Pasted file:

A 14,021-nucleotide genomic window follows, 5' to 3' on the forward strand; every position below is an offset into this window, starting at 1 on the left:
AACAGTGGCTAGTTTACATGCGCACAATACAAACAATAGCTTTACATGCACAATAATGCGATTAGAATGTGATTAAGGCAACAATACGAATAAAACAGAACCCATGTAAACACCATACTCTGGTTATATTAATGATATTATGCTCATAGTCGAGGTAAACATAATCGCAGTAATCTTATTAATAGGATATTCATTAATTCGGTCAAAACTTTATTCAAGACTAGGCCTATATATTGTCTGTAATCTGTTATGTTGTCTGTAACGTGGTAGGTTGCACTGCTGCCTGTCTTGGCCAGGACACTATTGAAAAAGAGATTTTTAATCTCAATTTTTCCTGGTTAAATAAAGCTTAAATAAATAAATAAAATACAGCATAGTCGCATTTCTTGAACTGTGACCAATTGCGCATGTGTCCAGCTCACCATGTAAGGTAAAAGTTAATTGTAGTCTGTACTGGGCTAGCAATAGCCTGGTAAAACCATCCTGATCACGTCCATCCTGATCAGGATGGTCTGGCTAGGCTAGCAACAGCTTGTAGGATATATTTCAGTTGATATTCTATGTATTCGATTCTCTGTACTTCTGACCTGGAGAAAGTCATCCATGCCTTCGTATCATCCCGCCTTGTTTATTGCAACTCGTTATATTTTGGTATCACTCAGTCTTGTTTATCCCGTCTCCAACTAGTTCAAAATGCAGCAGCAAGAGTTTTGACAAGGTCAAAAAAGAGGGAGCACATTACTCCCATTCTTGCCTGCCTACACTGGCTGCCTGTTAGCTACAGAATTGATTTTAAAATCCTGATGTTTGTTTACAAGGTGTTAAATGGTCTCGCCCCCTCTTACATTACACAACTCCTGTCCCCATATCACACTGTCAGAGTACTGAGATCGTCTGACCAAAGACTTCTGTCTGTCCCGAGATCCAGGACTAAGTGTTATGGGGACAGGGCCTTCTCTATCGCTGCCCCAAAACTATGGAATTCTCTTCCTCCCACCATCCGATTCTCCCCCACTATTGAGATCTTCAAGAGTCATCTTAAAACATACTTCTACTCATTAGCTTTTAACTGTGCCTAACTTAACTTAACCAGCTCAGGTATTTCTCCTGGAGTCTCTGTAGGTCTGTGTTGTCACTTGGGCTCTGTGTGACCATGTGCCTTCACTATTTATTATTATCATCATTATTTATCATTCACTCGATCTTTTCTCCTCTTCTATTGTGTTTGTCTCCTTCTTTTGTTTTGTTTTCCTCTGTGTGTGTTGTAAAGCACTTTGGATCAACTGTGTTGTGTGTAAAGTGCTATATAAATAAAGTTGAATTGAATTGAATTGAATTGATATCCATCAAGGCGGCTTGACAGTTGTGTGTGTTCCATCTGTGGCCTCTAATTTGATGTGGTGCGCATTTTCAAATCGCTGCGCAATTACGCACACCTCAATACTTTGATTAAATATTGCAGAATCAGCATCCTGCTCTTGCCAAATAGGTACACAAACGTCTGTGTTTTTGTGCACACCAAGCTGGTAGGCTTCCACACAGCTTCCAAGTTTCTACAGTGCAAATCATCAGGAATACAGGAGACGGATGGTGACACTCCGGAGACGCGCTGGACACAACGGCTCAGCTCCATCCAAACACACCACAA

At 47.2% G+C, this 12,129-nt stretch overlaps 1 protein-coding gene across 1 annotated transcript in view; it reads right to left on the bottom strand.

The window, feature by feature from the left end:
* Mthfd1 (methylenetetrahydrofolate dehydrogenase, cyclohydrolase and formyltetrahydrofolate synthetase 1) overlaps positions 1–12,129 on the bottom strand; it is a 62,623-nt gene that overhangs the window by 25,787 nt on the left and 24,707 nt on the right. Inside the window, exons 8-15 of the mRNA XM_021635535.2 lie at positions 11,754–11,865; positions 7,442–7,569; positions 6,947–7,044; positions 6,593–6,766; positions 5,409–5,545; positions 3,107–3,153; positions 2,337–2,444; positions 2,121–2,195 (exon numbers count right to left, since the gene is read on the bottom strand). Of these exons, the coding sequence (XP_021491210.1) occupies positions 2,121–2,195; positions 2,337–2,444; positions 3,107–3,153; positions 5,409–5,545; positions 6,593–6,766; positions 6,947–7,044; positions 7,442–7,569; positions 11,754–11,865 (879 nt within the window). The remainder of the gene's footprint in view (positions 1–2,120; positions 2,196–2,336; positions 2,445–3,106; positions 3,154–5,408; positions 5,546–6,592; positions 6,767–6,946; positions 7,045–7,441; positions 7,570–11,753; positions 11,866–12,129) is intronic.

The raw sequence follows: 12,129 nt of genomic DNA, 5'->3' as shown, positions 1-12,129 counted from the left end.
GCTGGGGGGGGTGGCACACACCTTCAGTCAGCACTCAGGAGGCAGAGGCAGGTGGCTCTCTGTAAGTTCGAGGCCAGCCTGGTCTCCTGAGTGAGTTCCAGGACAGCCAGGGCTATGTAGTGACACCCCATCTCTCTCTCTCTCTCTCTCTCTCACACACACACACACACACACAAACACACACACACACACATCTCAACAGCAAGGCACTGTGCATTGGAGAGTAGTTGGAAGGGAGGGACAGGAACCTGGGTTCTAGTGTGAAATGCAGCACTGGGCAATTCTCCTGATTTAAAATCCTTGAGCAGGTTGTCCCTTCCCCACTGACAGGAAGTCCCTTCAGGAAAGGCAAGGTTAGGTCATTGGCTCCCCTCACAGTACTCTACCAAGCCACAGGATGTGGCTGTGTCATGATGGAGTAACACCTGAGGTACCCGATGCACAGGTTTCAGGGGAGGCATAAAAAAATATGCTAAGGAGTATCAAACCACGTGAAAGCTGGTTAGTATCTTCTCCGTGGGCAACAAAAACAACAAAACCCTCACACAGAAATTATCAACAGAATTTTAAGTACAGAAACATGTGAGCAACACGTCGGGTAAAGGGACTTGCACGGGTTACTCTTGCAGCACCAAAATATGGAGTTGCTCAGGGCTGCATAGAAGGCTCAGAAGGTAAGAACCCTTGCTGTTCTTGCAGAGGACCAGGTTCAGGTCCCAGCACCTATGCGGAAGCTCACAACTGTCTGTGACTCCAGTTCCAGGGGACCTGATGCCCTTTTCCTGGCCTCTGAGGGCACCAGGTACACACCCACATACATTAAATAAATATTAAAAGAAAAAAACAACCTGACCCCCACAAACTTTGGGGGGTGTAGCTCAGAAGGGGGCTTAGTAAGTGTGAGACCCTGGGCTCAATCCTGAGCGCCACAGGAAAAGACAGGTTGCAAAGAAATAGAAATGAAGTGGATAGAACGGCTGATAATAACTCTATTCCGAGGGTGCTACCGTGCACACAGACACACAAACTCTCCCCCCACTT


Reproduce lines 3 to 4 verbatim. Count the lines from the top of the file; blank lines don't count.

At 47.2% G+C, this 12,129-nt stretch overlaps 1 protein-coding gene across 1 annotated transcript in view; it reads right to left on the bottom strand.

The window, feature by feature from the left end: